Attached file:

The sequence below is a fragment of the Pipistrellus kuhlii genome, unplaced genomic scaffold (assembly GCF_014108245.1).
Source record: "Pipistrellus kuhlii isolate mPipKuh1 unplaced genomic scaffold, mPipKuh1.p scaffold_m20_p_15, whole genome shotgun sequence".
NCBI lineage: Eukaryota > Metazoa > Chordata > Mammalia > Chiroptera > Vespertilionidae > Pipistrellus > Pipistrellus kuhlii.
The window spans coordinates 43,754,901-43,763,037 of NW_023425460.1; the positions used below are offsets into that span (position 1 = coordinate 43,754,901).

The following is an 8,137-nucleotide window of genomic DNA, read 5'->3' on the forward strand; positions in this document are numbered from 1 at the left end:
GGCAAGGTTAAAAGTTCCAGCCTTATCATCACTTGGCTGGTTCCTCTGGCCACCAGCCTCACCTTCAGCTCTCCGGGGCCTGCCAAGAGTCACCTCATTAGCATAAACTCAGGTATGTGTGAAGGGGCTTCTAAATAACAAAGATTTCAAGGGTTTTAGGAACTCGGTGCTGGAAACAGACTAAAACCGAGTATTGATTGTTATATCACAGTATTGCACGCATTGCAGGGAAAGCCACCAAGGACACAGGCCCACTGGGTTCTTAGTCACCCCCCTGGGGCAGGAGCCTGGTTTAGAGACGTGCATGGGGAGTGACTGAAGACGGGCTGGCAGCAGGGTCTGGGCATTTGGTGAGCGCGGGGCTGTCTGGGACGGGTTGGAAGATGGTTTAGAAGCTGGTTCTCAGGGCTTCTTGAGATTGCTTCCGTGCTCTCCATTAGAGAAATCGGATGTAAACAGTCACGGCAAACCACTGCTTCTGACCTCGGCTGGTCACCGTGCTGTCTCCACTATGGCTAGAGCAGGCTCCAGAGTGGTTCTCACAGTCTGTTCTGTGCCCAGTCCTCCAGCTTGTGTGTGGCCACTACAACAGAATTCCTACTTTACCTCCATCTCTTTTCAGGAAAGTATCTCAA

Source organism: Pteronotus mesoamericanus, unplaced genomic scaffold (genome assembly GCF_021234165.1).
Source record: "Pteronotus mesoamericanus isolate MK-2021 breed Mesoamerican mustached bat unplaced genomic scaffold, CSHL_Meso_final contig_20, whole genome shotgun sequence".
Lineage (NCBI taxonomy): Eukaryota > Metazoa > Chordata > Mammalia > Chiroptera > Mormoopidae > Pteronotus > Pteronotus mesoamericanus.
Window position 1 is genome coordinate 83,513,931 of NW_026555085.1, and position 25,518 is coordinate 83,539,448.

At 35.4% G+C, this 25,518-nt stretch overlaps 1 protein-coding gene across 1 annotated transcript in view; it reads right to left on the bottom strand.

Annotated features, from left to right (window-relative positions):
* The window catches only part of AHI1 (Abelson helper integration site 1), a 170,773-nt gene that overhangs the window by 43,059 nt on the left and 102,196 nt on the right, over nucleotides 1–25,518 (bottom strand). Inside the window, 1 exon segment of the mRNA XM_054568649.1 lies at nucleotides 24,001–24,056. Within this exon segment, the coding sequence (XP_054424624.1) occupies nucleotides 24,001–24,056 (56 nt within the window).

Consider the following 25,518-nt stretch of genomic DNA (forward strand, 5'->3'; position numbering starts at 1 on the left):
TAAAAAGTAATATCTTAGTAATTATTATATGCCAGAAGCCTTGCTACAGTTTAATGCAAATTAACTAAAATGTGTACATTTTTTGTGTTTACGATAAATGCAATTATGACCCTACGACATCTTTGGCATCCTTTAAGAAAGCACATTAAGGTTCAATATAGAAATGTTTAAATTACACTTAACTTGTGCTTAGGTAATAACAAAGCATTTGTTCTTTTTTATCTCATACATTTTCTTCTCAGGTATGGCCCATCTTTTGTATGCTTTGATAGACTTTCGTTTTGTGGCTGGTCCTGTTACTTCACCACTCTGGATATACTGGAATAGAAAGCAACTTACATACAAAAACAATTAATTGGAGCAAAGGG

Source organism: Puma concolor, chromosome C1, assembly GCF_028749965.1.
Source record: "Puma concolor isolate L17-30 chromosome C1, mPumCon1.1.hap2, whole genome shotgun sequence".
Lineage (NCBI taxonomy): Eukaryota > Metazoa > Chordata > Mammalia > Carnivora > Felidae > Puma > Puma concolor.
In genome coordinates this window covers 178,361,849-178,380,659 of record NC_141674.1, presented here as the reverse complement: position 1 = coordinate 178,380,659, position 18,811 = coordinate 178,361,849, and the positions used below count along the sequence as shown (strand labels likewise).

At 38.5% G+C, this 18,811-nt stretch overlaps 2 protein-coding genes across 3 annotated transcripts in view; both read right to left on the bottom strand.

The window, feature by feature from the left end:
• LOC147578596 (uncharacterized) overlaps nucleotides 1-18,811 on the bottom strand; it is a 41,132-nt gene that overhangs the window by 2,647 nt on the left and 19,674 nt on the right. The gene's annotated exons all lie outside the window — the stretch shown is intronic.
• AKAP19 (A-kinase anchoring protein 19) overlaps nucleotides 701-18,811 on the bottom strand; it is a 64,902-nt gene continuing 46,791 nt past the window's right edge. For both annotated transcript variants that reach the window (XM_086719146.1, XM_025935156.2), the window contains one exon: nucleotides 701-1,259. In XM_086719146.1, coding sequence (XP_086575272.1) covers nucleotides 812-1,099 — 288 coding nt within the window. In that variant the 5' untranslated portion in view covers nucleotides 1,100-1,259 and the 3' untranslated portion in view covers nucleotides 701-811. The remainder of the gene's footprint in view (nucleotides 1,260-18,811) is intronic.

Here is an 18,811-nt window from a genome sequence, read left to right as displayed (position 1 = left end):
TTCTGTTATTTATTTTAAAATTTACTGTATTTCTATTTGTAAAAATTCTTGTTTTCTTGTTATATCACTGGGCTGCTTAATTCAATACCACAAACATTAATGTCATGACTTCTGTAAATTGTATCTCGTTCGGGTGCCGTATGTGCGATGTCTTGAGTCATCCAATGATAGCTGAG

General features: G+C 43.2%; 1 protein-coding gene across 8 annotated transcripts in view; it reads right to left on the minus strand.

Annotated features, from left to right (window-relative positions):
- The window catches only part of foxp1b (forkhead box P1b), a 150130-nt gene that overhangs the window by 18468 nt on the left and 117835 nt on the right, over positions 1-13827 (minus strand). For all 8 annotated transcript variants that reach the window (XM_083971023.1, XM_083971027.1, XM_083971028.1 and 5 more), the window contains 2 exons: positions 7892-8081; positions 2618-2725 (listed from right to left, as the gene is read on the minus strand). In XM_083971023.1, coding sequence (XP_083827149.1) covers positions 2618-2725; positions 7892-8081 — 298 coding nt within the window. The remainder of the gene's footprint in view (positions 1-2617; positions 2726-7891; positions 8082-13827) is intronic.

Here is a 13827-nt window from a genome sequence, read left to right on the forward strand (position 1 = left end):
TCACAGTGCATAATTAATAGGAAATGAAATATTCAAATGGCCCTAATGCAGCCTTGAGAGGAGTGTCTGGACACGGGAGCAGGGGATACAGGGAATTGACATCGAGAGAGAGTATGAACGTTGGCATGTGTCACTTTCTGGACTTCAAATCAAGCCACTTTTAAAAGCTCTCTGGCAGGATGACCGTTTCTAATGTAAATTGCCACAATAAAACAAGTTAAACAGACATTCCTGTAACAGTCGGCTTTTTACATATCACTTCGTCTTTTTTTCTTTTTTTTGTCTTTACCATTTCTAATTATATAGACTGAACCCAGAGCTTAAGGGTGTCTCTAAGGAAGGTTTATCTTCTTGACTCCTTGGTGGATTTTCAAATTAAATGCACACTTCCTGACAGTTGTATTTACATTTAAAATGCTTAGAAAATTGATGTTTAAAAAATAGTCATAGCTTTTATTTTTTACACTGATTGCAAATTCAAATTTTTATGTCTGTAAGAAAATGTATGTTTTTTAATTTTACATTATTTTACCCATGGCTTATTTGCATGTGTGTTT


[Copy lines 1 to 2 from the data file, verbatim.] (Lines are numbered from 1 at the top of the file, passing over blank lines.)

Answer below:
The sequence below is a fragment of the Pipistrellus kuhlii genome, unplaced genomic scaffold (assembly GCF_014108245.1).
Source record: "Pipistrellus kuhlii isolate mPipKuh1 unplaced genomic scaffold, mPipKuh1.p scaffold_m20_p_15, whole genome shotgun sequence".